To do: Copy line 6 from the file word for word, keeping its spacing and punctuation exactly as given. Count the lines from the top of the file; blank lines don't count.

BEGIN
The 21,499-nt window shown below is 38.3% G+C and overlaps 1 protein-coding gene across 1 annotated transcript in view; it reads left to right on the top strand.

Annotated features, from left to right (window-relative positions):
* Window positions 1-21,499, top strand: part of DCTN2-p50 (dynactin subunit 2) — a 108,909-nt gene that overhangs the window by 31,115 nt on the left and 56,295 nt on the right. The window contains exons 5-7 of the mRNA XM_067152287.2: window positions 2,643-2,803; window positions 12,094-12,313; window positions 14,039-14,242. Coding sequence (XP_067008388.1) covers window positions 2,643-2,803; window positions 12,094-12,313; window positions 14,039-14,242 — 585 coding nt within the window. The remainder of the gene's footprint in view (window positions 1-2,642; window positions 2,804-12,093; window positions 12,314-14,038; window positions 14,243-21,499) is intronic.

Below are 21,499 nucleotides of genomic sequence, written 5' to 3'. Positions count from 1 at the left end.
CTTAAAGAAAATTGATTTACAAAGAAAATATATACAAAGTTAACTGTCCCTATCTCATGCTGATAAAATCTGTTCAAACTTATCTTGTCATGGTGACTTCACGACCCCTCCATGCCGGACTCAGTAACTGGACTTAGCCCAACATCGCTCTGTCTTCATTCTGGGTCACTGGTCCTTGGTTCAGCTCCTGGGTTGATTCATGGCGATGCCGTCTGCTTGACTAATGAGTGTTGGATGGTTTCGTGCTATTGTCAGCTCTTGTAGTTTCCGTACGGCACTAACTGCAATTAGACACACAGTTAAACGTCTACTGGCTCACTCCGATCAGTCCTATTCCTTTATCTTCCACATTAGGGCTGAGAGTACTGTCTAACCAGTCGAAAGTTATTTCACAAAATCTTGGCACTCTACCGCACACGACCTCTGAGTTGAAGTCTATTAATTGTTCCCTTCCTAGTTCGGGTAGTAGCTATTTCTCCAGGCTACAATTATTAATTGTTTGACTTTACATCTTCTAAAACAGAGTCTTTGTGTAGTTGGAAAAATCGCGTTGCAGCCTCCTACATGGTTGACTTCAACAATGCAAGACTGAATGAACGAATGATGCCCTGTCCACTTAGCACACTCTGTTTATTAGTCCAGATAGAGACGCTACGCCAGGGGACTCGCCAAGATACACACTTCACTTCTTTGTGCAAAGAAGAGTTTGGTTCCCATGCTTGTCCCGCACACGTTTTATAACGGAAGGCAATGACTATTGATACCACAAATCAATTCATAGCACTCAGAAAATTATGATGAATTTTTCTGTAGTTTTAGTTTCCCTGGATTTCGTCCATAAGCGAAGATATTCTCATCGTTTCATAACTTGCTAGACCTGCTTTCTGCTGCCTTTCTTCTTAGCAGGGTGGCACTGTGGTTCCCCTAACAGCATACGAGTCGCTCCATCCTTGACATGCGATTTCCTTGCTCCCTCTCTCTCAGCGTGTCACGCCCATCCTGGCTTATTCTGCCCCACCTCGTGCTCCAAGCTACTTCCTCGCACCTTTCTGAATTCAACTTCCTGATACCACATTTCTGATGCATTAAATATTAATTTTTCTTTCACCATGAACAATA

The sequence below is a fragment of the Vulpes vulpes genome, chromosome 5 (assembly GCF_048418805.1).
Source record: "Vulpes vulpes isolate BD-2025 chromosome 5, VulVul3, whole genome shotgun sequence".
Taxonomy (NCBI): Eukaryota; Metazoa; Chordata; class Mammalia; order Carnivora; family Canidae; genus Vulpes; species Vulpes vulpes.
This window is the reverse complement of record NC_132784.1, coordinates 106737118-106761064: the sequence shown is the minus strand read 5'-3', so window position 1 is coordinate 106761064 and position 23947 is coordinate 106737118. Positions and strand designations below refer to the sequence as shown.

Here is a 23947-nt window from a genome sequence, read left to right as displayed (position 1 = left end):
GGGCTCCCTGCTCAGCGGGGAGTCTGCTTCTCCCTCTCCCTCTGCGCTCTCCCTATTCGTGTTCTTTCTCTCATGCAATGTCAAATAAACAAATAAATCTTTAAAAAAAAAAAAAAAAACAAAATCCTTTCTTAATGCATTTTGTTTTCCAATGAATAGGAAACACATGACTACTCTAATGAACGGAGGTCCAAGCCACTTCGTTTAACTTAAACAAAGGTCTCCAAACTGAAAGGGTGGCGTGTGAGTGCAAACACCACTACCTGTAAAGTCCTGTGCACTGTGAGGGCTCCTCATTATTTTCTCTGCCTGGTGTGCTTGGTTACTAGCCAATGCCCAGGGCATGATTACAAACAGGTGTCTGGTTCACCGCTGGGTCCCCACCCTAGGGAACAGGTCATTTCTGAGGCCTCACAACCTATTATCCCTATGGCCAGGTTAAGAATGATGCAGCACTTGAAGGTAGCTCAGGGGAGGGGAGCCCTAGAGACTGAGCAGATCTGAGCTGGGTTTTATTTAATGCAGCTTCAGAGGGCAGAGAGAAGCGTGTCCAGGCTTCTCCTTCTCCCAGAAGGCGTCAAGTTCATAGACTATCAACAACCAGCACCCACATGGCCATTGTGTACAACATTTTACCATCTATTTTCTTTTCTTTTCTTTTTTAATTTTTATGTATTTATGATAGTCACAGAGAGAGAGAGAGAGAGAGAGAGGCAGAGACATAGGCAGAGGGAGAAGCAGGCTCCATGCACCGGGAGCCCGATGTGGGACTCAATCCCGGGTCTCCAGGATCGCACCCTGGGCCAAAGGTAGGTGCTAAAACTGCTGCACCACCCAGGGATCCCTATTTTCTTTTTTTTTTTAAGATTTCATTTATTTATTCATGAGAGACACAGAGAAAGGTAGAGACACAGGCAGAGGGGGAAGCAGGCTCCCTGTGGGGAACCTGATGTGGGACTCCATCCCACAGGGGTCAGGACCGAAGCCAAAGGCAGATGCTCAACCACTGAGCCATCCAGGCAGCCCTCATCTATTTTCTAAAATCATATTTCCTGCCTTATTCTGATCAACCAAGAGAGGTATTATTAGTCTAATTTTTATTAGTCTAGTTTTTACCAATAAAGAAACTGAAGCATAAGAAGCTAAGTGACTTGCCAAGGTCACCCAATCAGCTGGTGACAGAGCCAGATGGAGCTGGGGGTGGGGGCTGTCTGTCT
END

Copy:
The sequence below is a fragment of the Vulpes vulpes genome, chromosome 5 (assembly GCF_048418805.1).